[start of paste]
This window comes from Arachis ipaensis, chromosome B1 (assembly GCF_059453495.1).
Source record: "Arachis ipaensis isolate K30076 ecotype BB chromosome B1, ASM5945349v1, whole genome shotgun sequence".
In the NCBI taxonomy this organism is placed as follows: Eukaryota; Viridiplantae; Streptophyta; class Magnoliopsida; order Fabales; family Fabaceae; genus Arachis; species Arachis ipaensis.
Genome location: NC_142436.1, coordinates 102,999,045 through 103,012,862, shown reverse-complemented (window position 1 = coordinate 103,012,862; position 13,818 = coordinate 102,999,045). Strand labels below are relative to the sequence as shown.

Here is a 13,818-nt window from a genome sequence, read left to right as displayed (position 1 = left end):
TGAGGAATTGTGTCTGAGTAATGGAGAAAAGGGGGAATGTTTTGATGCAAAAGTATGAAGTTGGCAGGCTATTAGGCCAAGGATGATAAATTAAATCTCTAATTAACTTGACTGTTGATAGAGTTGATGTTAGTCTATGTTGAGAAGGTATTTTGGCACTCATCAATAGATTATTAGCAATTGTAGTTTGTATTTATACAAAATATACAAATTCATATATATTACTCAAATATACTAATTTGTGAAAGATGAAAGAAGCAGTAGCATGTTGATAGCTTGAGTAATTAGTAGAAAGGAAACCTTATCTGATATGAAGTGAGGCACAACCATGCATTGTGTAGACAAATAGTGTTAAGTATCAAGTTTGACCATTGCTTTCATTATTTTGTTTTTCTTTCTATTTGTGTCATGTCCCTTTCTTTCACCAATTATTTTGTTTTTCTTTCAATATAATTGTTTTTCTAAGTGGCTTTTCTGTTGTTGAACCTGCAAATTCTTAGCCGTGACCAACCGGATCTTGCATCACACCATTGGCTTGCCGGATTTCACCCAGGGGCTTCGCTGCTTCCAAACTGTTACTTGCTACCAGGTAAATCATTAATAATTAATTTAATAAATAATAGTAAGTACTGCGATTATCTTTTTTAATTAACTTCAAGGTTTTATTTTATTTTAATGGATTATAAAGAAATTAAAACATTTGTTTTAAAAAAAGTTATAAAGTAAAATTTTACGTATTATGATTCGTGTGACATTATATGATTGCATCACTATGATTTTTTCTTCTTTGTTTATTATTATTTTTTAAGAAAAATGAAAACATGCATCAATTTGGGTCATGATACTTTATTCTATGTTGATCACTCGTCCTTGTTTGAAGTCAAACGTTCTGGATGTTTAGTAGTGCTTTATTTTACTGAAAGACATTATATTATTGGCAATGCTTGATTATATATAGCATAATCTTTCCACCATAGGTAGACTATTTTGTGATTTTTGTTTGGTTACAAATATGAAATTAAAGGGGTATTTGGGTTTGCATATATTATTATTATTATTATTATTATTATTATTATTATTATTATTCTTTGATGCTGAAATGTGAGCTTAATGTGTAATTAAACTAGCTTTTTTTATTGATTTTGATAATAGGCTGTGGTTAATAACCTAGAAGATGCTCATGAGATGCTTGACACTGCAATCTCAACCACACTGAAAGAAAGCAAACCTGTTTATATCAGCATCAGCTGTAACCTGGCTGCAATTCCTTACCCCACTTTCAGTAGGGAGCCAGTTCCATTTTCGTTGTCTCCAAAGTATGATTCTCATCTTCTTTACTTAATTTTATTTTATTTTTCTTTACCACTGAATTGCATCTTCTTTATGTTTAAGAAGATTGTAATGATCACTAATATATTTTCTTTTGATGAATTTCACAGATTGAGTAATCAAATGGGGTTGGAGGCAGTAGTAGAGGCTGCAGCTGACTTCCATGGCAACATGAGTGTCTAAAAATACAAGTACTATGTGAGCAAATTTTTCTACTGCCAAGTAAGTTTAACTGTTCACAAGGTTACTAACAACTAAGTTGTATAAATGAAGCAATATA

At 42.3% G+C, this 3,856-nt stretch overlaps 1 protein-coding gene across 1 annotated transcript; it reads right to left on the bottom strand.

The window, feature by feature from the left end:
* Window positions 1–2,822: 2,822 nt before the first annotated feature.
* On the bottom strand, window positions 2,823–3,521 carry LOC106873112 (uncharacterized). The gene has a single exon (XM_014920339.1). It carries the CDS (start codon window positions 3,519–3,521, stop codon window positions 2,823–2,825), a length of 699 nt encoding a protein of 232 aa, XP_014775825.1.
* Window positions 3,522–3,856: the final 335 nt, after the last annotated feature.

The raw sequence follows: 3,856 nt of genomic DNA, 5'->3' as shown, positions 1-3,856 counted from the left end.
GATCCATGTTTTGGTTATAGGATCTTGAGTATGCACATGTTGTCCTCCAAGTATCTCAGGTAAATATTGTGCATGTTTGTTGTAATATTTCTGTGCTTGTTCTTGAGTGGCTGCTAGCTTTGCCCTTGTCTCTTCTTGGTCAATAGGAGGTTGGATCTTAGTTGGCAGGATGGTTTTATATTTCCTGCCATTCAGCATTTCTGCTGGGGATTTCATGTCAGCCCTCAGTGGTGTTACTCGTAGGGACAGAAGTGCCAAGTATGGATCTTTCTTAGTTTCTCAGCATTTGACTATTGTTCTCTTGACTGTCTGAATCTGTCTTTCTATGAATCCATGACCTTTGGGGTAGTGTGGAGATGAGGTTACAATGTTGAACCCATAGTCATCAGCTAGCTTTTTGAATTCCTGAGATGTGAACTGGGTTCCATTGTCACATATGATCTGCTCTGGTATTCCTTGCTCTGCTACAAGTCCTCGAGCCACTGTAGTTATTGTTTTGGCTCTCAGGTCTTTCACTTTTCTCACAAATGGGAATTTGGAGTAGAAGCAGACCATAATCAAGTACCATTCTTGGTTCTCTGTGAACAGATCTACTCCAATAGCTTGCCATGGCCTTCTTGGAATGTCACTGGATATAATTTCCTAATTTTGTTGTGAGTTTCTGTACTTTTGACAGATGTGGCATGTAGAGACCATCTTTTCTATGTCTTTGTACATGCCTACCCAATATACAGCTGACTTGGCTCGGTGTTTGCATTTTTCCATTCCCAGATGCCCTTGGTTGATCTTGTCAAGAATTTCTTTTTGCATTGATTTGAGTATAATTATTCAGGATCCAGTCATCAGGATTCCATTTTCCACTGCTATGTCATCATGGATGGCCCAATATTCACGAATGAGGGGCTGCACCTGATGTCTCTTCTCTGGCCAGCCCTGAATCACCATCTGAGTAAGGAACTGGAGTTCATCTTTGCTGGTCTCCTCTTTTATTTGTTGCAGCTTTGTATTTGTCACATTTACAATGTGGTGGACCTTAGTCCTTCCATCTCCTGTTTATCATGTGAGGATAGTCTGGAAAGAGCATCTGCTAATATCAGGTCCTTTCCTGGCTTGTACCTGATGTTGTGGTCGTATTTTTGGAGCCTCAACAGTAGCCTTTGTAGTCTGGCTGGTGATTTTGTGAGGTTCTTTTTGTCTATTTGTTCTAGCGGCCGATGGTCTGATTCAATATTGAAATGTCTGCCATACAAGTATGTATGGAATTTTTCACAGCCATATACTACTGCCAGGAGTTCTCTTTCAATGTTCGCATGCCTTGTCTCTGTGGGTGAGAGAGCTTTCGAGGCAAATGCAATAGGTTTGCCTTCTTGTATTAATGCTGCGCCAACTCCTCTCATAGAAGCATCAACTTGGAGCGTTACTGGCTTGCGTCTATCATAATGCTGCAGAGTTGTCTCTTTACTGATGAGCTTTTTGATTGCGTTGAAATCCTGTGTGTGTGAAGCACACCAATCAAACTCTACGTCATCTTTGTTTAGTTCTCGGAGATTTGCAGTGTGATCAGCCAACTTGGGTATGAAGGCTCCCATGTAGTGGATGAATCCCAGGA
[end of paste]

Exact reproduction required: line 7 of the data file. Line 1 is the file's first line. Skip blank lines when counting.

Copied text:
At 42.3% G+C, this 3,856-nt stretch overlaps 1 protein-coding gene across 1 annotated transcript; it reads right to left on the bottom strand.